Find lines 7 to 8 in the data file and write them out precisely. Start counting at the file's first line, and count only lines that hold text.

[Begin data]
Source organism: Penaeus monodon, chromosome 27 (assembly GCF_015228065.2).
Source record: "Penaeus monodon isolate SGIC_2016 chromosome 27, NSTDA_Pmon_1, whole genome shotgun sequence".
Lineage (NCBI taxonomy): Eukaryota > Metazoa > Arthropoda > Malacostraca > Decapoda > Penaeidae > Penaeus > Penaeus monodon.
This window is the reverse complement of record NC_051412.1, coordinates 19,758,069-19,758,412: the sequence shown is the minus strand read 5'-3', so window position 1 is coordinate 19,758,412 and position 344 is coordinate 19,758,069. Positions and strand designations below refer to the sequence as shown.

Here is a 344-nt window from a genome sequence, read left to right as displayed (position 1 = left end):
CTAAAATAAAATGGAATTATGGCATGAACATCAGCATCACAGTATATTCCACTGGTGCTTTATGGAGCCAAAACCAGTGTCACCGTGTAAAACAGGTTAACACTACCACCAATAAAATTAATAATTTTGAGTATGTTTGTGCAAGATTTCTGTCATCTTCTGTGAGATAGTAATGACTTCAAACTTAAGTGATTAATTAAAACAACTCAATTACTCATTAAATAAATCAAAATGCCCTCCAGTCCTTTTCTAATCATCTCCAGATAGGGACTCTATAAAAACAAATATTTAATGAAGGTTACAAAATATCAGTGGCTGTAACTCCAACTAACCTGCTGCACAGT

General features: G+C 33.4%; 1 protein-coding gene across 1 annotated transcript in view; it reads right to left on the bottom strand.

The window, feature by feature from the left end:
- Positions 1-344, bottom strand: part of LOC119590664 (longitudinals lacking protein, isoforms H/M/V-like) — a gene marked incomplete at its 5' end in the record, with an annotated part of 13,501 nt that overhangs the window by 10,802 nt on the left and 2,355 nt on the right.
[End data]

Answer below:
General features: G+C 33.4%; 1 protein-coding gene across 1 annotated transcript in view; it reads right to left on the bottom strand.

The window, feature by feature from the left end: